3:3-15 God's people, when in distress, and ready to despair, seek help by considering the days of old, and the years of ancient times, and by pleading them with God in prayer. The resemblance between the Babylonish and Egyptian captivities, naturally presents itself to the mind, as well as the possibility of a like deliverance through the power of Jehovah. God appeared in his glory. All the powers of nature are shaken, and the course of nature changed, but all is for the salvation of God's own people. Even what seems least likely, shall be made to work for their salvation. Hereby is given a type and figure of the redemption of the world by Jesus Christ. It is for salvation with thine anointed. Joshua who led the armies of Israel, was a figure of Him whose name he bare, even Jesus, our Joshua. In all the salvations wrought for them, God looked upon Christ the Anointed, and brought deliverances to pass by him. All the wonders done for Israel of old, were nothing to that which was done when the Son of God suffered on the cross for the sins of his people. How glorious his resurrection and ascension! And how much more glorious will be his second coming, to put an end to all that opposes him, and all that causes suffering to his people!
9. bow … made … naked—that is, was drawn forth from its cover, in which bows usually were cased when not in use. Compare Isa 22:6, "Kir uncovered the shield."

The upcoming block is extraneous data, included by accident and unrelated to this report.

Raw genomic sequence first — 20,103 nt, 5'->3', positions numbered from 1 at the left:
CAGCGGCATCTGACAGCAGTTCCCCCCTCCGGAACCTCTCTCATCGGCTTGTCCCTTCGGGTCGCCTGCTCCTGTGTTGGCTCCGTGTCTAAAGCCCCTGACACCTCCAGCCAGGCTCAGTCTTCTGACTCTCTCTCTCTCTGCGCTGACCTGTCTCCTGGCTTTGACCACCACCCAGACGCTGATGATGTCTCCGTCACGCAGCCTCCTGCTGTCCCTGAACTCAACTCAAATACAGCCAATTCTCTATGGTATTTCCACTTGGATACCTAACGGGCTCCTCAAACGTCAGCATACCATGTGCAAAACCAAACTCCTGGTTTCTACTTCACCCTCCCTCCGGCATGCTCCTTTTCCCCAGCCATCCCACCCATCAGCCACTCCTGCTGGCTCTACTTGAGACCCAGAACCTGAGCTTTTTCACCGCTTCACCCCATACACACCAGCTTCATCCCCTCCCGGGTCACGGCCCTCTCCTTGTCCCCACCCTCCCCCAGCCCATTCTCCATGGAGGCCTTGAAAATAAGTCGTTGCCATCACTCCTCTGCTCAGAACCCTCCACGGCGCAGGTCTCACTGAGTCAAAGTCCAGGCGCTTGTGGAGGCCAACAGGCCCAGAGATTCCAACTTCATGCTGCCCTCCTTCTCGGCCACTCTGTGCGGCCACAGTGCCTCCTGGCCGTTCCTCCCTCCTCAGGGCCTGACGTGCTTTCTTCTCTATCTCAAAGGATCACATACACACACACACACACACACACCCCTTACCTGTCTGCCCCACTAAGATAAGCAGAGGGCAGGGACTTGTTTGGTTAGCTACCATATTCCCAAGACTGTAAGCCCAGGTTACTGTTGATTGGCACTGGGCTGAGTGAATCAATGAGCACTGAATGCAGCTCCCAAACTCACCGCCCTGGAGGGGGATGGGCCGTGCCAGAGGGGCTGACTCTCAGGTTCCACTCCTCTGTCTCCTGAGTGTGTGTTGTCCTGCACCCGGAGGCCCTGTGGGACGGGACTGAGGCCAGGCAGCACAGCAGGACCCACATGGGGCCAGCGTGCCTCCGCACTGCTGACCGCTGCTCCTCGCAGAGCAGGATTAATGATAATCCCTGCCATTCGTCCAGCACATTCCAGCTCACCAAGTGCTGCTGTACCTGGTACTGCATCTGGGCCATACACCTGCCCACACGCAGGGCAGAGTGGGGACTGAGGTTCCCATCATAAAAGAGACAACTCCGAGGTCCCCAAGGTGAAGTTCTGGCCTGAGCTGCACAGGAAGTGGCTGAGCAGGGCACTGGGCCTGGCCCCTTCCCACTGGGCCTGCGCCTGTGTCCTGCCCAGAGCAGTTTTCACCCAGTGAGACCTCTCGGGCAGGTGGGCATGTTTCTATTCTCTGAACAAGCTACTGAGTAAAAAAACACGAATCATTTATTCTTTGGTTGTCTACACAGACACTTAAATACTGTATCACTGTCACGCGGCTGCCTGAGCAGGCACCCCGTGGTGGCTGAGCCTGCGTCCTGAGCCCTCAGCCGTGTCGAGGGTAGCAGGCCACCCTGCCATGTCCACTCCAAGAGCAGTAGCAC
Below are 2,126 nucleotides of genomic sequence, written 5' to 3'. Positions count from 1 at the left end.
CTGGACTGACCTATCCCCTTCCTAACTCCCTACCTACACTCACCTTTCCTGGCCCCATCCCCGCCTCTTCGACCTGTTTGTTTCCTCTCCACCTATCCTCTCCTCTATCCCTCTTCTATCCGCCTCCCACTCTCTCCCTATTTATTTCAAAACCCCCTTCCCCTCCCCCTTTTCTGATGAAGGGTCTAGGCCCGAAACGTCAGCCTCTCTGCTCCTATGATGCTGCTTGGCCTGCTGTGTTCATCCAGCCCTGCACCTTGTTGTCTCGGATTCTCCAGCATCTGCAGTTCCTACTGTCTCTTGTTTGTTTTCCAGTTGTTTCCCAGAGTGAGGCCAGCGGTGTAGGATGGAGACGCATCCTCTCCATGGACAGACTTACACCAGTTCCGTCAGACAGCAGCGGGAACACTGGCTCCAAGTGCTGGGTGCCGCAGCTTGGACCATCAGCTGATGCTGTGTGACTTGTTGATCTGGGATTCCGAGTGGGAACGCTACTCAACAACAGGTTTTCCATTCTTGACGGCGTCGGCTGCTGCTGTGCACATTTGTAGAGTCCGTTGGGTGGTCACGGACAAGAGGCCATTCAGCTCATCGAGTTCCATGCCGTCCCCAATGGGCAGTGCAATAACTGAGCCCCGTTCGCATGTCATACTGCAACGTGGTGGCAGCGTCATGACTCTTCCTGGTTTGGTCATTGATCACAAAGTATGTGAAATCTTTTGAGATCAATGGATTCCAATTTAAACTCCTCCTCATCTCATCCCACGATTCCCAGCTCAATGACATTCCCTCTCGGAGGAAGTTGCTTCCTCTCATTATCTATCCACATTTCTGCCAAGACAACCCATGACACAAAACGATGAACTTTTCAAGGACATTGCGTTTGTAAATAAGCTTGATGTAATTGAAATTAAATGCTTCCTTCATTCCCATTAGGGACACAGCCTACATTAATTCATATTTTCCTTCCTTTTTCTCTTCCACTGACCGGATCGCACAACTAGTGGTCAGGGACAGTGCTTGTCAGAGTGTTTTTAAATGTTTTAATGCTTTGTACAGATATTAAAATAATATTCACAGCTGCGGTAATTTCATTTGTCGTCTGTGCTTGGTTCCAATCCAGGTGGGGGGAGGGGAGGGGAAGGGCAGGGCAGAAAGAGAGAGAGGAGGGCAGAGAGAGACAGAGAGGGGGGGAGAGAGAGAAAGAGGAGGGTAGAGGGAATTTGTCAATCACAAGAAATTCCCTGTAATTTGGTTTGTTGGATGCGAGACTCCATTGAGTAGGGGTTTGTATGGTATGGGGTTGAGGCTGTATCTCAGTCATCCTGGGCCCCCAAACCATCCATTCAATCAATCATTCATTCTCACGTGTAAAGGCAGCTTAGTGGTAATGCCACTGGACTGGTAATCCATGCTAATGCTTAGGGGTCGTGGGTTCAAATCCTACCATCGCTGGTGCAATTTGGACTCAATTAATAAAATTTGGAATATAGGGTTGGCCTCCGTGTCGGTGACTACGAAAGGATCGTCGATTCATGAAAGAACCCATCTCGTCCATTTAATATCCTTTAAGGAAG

according to the oaths of the tribes even thy word—that is, Thy oaths of promise to the tribes of Israel (Ps 77:8; Lu 1:73, 74). Habakkuk shows that God's miraculous interpositions for His people were not limited to one time, but that God's oaths to His people are sure ground for their always expecting them. The mention of the tribes, rather than Abraham or Moses, is in order that they may not doubt that to them belongs this grace of which Abraham was the depository [Calvin and Jerome]. Maurer translates, "The spears were glutted with blood, the triumphal song!" that is, no sooner did Jehovah begin the battle by baring His bow, than the spears were glutted with blood and the triumphal song sung.
Thou didst cleave the earth with rivers—the result of the earthquake caused by God's approach [Maurer]. Grotius refers it to the bringing forth water from the rock (Ex 17:6; Nu 20:10, 11; Ps 78:15, 16; 105:4). But the context implies not the giving of water to His people to drink, but the fearful physical phenomena attending Jehovah's attack on Israel's foes.